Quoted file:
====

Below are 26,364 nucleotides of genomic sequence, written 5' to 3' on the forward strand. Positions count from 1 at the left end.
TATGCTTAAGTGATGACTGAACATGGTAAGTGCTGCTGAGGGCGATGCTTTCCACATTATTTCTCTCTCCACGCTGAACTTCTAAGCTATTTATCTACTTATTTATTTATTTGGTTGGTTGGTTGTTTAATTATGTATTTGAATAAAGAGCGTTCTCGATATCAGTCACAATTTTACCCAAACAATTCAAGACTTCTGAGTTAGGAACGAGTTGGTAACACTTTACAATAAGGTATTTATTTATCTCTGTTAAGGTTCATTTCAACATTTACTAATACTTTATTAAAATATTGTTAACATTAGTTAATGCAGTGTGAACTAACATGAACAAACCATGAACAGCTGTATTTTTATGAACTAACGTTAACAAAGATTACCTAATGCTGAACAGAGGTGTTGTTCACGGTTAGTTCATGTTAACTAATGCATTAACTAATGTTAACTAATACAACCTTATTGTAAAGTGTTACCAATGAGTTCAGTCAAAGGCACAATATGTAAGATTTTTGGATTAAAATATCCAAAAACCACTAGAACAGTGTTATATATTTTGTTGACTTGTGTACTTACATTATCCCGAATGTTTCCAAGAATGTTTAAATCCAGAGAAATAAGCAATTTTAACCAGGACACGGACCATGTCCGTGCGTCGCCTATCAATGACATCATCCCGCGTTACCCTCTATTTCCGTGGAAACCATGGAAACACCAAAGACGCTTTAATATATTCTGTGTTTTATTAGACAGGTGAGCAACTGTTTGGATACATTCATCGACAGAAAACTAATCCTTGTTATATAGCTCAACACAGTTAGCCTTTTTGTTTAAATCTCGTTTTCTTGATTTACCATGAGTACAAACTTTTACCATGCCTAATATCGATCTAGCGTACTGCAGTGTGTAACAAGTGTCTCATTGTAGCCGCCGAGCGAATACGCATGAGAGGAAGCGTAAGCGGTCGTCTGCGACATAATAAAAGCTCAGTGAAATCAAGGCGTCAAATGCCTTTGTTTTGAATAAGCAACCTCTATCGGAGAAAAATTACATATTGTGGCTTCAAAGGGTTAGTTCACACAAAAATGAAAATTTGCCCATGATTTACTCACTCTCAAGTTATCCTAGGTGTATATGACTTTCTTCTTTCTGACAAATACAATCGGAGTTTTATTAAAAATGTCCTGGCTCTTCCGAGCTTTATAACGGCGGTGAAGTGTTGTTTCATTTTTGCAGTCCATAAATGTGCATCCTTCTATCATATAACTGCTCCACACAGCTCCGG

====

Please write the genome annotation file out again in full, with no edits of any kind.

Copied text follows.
Below are 26,364 nucleotides of genomic sequence, written 5' to 3' on the forward strand. Positions count from 1 at the left end.
TATGCTTAAGTGATGACTGAACATGGTAAGTGCTGCTGAGGGCGATGCTTTCCACATTATTTCTCTCTCCACGCTGAACTTCTAAGCTATTTATCTACTTATTTATTTATTTGGTTGGTTGGTTGTTTAATTATGTATTTGAATAAAGAGCGTTCTCGATATCAGTCACAATTTTACCCAAACAATTCAAGACTTCTGAGTTAGGAACGAGTTGGTAACACTTTACAATAAGGTATTTATTTATCTCTGTTAAGGTTCATTTCAACATTTACTAATACTTTATTAAAATATTGTTAACATTAGTTAATGCAGTGTGAACTAACATGAACAAACCATGAACAGCTGTATTTTTATGAACTAACGTTAACAAAGATTACCTAATGCTGAACAGAGGTGTTGTTCACGGTTAGTTCATGTTAACTAATGCATTAACTAATGTTAACTAATACAACCTTATTGTAAAGTGTTACCAATGAGTTCAGTCAAAGGCACAATATGTAAGATTTTTGGATTAAAATATCCAAAAACCACTAGAACAGTGTTATATATTTTGTTGACTTGTGTACTTACATTATCCCGAATGTTTCCAAGAATGTTTAAATCCAGAGAAATAAGCAATTTTAACCAGGACACGGACCATGTCCGTGCGTCGCCTATCAATGACATCATCCCGCGTTACCCTCTATTTCCGTGGAAACCATGGAAACACCAAAGACGCTTTAATATATTCTGTGTTTTATTAGACAGGTGAGCAACTGTTTGGATACATTCATCGACAGAAAACTAATCCTTGTTATATAGCTCAACACAGTTAGCCTTTTTGTTTAAATCTCGTTTTCTTGATTTACCATGAGTACAAACTTTTACCATGCCTAATATCGATCTAGCGTACTGCAGTGTGTAACAAGTGTCTCATTGTAGCCGCCGAGCGAATACGCATGAGAGGAAGCGTAAGCGGTCGTCTGCGACATAATAAAAGCTCAGTGAAATCAAGGCGTCAAATGCCTTTGTTTTGAATAAGCAACCTCTATCGGAGAAAAATTACATATTGTGGCTTCAAAGGGTTAGTTCACACAAAAATGAAAATTTGCCCATGATTTACTCACTCTCAAGTTATCCTAGGTGTATATGACTTTCTTCTTTCTGACAAATACAATCGGAGTTTTATTAAAAATGTCCTGGCTCTTCCGAGCTTTATAACGGCGGTGAAGTGTTGTTTCATTTTTGCAGTCCATAAATGTGCATCCTTCTATCATATAACTGCTCCACACAGCTCCGG